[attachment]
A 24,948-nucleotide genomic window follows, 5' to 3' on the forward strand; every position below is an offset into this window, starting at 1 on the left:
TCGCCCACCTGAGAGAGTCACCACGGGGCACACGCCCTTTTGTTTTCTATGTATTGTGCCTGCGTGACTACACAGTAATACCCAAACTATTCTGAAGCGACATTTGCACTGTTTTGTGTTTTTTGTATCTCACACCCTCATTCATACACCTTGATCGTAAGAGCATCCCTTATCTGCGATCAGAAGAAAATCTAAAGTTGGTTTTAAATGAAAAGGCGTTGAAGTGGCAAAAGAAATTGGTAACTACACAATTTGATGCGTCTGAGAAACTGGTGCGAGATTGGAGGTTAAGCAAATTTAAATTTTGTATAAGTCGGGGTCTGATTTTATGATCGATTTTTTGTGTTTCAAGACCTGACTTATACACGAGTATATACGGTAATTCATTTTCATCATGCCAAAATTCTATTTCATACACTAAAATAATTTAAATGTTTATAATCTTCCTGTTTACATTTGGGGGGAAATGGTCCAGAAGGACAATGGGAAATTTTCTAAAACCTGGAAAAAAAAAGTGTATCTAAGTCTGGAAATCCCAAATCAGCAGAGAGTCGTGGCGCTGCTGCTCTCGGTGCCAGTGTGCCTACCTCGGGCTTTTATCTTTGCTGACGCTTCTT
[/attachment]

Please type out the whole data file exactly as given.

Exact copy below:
A 24,948-nucleotide genomic window follows, 5' to 3' on the forward strand; every position below is an offset into this window, starting at 1 on the left:
TCGCCCACCTGAGAGAGTCACCACGGGGCACACGCCCTTTTGTTTTCTATGTATTGTGCCTGCGTGACTACACAGTAATACCCAAACTATTCTGAAGCGACATTTGCACTGTTTTGTGTTTTTTGTATCTCACACCCTCATTCATACACCTTGATCGTAAGAGCATCCCTTATCTGCGATCAGAAGAAAATCTAAAGTTGGTTTTAAATGAAAAGGCGTTGAAGTGGCAAAAGAAATTGGTAACTACACAATTTGATGCGTCTGAGAAACTGGTGCGAGATTGGAGGTTAAGCAAATTTAAATTTTGTATAAGTCGGGGTCTGATTTTATGATCGATTTTTTGTGTTTCAAGACCTGACTTATACACGAGTATATACGGTAATTCATTTTCATCATGCCAAAATTCTATTTCATACACTAAAATAATTTAAATGTTTATAATCTTCCTGTTTACATTTGGGGGGAAATGGTCCAGAAGGACAATGGGAAATTTTCTAAAACCTGGAAAAAAAAAGTGTATCTAAGTCTGGAAATCCCAAATCAGCAGAGAGTCGTGGCGCTGCTGCTCTCGGTGCCAGTGTGCCTACCTCGGGCTTTTATCTTTGCTGACGCTTCTT